More than a few of my previous posts reference a very important, but often ignored, observation about the behavior of large human systems. It can be briefly stated as:
The responses of large human systems to small injuries almost always amplifies the damage caused by said injuries, and frequently results in the development of hitherto non-existent pathologies.
So how is this observation playing out in the aftermath of the Snowden saga? Let us begin by going through what has occurred to date and what will almost certainly occur in the near future.
Yesterday, we learned that the NSA, and probably all the private contractors employed by it, have begun implementing a ‘two person rule‘. They are trying to convince the rest of the world that such a rule would stop the ‘next’ Snowden.
The rule required that anyone copying data from a secure network onto portable storage media does so with a second person who ensures he or she isn’t also collecting unauthorized data.
Now, this rule might sound comforting to retards and other people without any background in IT or computing. They might believe that such a rule could prevent something like what Snowden did from happening again. But it won’t- as any person with a reasonably devious mind, a couple of years in the organisation and ‘sys admin’ level access could do exactly what Snowden did without breaking any rules or policies. But also ask yourself.. why was such a “common sense” sounding rule not implemented in the first place?
The answer is two-fold. The first and most obvious reason is that it is inconvenient, costly and not particularly effective against a determined insider like Snowden. The second and less obvious, but more important, reason is that organisations lacking a certain level of internal trust among its members are unable to function properly. To be extra clear- I am not saying that such trust-less organisations cannot function well enough to exist or appear somewhat competent. My implication is that they are cannot operate at anywhere near the level that they advertise or is expected of them.
To put it another way, the NSA and its contractors are now going to be spending a lot of their abilities, time, energy on hunting moles in a manner that will cause considerable inconveniences, cost overruns and lowered internal morale.
Which brings us to the next major long-term effect of the Snowden saga. How can they identify others like Snowden who are already employed by the NSA or its many contractors? How can they stop hiring people who are like Snowden or could become the ‘next’ Snowden? Can they profile people who are like Snowden and, more importantly, at what cost?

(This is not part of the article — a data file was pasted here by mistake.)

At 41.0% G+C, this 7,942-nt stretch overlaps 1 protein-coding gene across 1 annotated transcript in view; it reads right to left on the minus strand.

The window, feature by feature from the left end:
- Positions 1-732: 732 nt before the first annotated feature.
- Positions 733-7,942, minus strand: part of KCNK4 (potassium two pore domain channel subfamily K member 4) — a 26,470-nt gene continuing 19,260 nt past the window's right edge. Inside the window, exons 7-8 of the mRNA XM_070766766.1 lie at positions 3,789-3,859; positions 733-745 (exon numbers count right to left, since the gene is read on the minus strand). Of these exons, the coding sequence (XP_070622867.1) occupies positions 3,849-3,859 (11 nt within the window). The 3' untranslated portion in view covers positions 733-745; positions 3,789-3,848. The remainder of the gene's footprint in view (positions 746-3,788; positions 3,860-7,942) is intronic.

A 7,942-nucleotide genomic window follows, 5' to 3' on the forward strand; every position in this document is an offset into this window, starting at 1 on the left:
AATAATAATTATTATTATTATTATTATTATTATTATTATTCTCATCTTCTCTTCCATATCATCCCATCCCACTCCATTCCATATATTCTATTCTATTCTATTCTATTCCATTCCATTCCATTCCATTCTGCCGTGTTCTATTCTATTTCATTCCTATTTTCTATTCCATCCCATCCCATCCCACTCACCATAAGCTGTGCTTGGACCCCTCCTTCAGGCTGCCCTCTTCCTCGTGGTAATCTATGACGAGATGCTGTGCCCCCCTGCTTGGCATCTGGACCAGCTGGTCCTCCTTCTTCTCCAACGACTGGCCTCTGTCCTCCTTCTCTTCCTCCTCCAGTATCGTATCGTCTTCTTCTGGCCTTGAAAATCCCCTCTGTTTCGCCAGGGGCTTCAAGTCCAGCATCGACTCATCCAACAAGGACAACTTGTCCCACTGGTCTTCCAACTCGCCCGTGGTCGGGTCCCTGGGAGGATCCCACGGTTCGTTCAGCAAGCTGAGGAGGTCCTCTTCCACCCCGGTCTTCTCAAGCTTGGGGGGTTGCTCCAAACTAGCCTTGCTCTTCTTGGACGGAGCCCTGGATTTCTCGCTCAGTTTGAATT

I believe they will do all of the above and it is these actions, rather than anything that Snowden leaked, which will ultimately cause the most damage to the long-term functionality of the NSA. Here is how..
Ask yourself a simple question: Is there anything about Snowden that makes him odd, unusual or otherwise profile-able? The simple answer is- NO! There is really nothing atypical, unusual or particularly odd about Snowden. He successfully passed multiple intensive security checks, had no criminal record of significance, exhibited no evidence of especially radical beliefs and had no evidence of financial problems. Sure, he could be a bit of a snarky elitist with some libertarian-type beliefs- but that is the pretty much the standard personality profile of competent people in IT and computer programming.
The scariest part of the Snowden saga is that he was pretty mainstream, as far as people in his area of work are concerned.
But that is not going to stop the administration-type people who run NSA or its numerous subcontractors from trying to identify the ‘next’ Snowden. However, in doing so they will also end up harassing and driving out the most competent people, in addition to not recruiting any more of them. They will end retaining and hiring more docile ‘yes-men’, office-smart bullshitters, cunning courtiers and all the other types who look good on paper and talk the talk. Unfortunately almost none of these ‘team-players’ will be capable, competent or innovative enough to get things done properly. Consequently the operational ability of the organisation and overall system will suffer and the end result will be not unlike the iconic scene from the Wizard of Oz is exposed as an old circus carnie manipulating a few levers and dials.
What do you think? Comments?